"Without the President's forceful and persuasive message," recalled Fiorello La Guardia, then a pro-war Republican House member, "I am not sure a majority could have been obtained for the declaration."
Would a president Charles Evans Hughes done as well? If the dour jurists eked out a win in California and moved into the White House with just 46 percent of the popular vote, the opposition in Congress may have been more implacable and a good deal larger. La Follette and Kitchin might not have been lonely outcasts but confident leaders of the opposition, one swelled by dozens of Democrats freed from the obligation to support a president of their own party and by progressive Republicans who had long clashed with the pro-war chieftains of the GOP. Indeed, a President Hughes would have found it difficult to persuade the many disciples of Bryan and allies of Kitchin in the House and Senate to give up objections they had voiced consistently since the summer of 1914. Representative George Huddleston—who represented Birmingham, Alabama—had lambasted support for the war "as a racket foisted upon the country by eastern bankers, industrialists, publishers, armchair jingoes from the Yale and Harvard clubs … the natural enemies of democracy." He opposed every preparedness bill. But on April 5, as a loyal Democrat, Huddleston sided with the majority."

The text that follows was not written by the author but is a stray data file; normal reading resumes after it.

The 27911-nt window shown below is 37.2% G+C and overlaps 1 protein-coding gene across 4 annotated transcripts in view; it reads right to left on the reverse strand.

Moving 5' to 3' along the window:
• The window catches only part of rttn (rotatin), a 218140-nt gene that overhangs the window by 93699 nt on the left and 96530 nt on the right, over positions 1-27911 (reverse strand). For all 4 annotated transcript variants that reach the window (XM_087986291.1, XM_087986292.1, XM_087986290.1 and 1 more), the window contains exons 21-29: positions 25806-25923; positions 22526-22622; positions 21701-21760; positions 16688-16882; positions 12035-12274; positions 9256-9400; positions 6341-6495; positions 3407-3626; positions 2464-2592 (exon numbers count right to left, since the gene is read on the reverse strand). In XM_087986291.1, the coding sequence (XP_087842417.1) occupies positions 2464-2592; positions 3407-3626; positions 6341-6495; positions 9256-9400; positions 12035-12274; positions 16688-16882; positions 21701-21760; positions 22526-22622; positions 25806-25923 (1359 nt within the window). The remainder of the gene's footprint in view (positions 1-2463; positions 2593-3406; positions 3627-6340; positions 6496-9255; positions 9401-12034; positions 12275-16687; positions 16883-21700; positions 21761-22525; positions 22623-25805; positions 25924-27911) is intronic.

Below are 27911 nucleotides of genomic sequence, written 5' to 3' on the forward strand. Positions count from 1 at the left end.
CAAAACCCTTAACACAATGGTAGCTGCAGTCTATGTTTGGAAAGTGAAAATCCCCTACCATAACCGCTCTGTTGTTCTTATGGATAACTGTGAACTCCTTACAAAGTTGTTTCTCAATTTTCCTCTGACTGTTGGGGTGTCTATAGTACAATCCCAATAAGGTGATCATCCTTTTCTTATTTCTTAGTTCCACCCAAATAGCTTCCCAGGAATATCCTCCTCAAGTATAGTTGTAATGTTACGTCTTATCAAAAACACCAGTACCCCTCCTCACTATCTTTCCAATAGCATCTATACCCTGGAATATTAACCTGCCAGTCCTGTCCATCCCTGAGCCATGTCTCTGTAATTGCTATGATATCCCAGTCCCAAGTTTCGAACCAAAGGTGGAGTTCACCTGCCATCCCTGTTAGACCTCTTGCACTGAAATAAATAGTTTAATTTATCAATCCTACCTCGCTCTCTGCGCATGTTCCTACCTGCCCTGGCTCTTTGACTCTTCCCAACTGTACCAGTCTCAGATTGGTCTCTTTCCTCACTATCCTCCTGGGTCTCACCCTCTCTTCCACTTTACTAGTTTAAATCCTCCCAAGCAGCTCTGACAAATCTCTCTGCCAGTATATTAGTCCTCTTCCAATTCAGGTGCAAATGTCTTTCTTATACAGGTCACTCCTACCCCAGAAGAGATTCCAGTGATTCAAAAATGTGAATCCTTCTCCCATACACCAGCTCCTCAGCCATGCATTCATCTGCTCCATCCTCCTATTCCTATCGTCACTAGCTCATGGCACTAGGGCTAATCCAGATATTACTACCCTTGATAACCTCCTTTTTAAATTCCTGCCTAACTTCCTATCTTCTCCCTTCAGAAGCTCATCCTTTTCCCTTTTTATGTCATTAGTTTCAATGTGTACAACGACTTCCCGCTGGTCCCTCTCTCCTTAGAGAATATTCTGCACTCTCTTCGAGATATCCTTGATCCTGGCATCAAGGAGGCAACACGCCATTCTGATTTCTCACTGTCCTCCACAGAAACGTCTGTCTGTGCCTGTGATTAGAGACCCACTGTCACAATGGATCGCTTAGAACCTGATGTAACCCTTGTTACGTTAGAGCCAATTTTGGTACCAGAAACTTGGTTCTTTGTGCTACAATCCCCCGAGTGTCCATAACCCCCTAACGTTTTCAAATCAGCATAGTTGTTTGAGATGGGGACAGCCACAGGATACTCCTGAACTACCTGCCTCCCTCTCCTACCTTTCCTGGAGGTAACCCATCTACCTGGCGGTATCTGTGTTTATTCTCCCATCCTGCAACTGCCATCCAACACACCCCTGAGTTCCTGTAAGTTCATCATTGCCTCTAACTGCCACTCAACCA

The ironic and cynical lesson here is to vote for the opposite of what one wants because politicians will always do the opposite of what they promised.
Early in 1937, a time when memory of the war was fresh in the minds of most adults and to no one's surprise at the time, "the Gallup Poll found that 70 percent of American believed it had been a mistake for the United states to fight in World War I." It certainly didn't make the "world safe for democracy" nor did it turn out to be "the war to end all wars."
The author of this book will be one of the keynote speakers at a conference planned to be held October 19-22, 2017 at the National World War I Museum and Memorial, Kansas City, MO. The title of the seminar is "Remembering Muted Voices." Papers will be presented focusing on "Conscience, Dissent, Resistance, and Civil Liberties in World War I through Today." More information is at the following link: https://theworldwar.s3.amazonaws.com/......more
This is a biography of a gifted artist who unfortunately also possessed a proud and difficult personality that got him into frequent trouble with theThis is a biography of a gifted artist who unfortunately also possessed a proud and difficult personality that got him into frequent trouble with the law. Ironically, much of what is known about Michelangelo Merisi da Caravaggio (1571–1610) comes to us from the criminal archives that document his frequent arrests and various depositions in legal interrogations. Of course his paintings are also a permanent record of his life's work as is also the milieux, both churchy and raunchy, within which he lived that offers a fairly complete biography of the sort of life he lived.
His early career was influenced by the resurgent Counter Reformation Catholic church that sought a style of art to counter the threat of Protestantism. Caravaggio is generally credited with being part of the early Baroque movement. Caravaggio's innovation was a radical naturalism that combined close physical observation with a dramatic, even theatrical, use of chiaroscuro which came to be known as tenebrism (the shift from light to dark with little intermediate value).